We begin liturgy “in the name of the Father and the Son and the Holy Spirit” and are sent forth with the blessings of God our creator, redeemer and sanctifier.
The bible gives us many splendid images of God. The Book of Genesis speaks of God as a walking companion. Isaiah describes God as a tender mother: “Can a mother forget her child? … “I will never forget you.” Proverbs sees God as wisdom. The New Testament parables of the Good Shepherd and the Prodigal Son are balanced with the parable of the Last Judgment. What's our image of God?
Are folks so caught up in the “hustle and bustle” of everyday life that they easily forget what they're here for? No human relationship can completely satisfy us. As St. Augustine wrote, “Thou hast made us for Yourself, O God, and our hearts are restless until they find rest in You.” Yes, we were born to live in a relationship with the triune God.
In the Word of God this Sunday, the author personifies wisdom as a woman, as creative energy. The early Christians saw Jesus in this Wisdom image, the Word made flesh among us.
Paul in his letter to the Christian community at Rome proclaims the saving work of Jesus Christ. Through Him we have a right relationship with God. We pray that God will strengthen that relationship with right faith, firm hope and perfect love.
In the Gospel according to John, Jesus in his farewell alludes to the mystery of the triune God: The Spirit which comes through Jesus and the Father will guide the global community of disciples into all truth. We pray the Spirit of truth will guide us.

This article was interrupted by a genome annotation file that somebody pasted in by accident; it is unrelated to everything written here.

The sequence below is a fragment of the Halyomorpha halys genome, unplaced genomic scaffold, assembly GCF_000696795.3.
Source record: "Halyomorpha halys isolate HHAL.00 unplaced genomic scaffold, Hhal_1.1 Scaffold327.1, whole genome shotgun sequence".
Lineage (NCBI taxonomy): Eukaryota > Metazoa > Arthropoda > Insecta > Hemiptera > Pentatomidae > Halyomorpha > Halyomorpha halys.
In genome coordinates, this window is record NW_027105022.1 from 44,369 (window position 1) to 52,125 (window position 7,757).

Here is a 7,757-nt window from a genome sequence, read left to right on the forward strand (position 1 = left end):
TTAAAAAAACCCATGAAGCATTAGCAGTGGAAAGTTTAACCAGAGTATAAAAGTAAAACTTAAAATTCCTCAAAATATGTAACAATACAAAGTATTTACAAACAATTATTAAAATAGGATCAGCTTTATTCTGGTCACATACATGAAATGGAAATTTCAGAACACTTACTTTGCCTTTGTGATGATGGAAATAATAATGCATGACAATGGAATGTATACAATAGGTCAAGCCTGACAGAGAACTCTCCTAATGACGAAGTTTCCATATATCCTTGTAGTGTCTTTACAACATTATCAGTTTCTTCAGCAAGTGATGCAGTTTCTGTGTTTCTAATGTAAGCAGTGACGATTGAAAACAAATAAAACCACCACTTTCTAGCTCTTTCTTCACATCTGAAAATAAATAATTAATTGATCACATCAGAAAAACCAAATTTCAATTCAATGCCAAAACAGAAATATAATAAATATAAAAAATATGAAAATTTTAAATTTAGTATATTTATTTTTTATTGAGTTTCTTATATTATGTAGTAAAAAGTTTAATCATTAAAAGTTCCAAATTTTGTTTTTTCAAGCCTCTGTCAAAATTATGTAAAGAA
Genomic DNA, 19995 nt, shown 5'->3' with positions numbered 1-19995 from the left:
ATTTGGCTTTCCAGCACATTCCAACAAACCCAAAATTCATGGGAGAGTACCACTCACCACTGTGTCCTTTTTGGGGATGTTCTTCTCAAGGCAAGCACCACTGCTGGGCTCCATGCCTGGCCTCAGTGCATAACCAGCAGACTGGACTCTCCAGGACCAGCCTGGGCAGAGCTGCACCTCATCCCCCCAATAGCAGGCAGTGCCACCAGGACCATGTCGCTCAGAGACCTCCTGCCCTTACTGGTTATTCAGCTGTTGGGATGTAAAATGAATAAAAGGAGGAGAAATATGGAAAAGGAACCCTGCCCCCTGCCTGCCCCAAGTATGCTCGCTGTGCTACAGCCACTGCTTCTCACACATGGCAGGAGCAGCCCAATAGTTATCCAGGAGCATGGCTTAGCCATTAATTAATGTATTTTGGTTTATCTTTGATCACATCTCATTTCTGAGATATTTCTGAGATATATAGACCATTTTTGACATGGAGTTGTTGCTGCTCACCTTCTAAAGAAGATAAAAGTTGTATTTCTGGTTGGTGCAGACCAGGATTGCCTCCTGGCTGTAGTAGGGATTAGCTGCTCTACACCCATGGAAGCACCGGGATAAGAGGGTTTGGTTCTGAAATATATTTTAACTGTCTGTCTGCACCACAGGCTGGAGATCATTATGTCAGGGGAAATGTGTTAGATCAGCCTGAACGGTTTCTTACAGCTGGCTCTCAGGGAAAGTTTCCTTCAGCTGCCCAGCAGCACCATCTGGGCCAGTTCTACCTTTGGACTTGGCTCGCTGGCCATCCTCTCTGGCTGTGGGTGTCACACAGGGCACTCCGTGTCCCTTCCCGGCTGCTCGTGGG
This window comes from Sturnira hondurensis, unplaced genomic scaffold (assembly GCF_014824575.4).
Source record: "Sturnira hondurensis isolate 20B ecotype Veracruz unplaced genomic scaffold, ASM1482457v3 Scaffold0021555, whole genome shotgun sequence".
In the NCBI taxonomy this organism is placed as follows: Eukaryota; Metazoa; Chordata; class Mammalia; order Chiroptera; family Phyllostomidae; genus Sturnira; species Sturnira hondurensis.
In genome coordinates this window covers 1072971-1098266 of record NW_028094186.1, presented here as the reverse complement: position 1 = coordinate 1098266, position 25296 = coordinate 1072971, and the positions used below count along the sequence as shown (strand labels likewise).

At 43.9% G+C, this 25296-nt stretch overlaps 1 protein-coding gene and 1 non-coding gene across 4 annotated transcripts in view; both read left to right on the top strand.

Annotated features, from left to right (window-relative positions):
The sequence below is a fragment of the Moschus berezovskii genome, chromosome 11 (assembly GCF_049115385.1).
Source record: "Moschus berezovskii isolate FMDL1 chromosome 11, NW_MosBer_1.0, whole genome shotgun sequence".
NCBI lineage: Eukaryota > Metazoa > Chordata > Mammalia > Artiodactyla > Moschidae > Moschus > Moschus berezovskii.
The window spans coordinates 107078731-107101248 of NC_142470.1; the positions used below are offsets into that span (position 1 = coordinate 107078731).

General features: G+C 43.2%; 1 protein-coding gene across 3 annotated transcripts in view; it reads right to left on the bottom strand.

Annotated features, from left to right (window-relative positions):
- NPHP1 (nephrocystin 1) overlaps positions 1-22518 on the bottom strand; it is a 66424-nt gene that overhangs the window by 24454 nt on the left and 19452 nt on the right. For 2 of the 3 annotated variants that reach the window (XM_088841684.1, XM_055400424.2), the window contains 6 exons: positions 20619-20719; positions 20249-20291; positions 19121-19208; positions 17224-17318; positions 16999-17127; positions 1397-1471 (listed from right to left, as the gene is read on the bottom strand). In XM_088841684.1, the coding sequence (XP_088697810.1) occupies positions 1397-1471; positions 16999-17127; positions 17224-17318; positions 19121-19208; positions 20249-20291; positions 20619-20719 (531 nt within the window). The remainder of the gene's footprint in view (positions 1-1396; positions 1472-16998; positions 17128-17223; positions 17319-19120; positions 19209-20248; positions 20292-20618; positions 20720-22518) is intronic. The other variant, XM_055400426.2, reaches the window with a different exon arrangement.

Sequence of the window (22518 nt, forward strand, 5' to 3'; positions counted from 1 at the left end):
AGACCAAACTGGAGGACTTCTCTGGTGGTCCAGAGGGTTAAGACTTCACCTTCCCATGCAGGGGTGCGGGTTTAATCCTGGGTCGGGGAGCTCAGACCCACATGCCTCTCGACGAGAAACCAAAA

The mystery and relationship of the triune God (a God who is one yet distinctive in modalities or "persons:" Father, Son and Spirit; Neither is the Other) gives much to contemplate. What kind of a relationship do we have with God and one another? We are forever trying to make better sense out of our lives. What is the purpose of my life? Where is my life going? These are religious questions, questions we cannot help but try to answer.
Life seems to be marred by too many mindless tragedies.
Yet many times, we have experiences that lift us up—the joy of friendship,the golden rays of a sunset, the accomplishment of a challenging goal. Such experiences can take us out of ourselves and into the presence of an Awesome Power beyond us. We begin to experience the transcendent dimension of our lives. Yes, we say, there must be a purposeful and gracious God responsible for this magnificent universe.
This God became flesh in Jesus and is alive among us by the power of the Spirit. That is the mystery of the triune God; a God Who is one in three--Father, Son and Spirit.
This is the same God the ancient Hebrews experienced: who freed them from their oppressors in Ancient Egypt, who renewed His covenant with them at Sinai
This God showed his face to us in Jesus of Nazareth by the power of the Spirit.
This triune God, the model of self-giving love, empowers us to reach out in love to others: with compassion, forgiveness, a kind word, a helping hand.
And in reaching out to others in love, we become like the triune God in their self-giving love.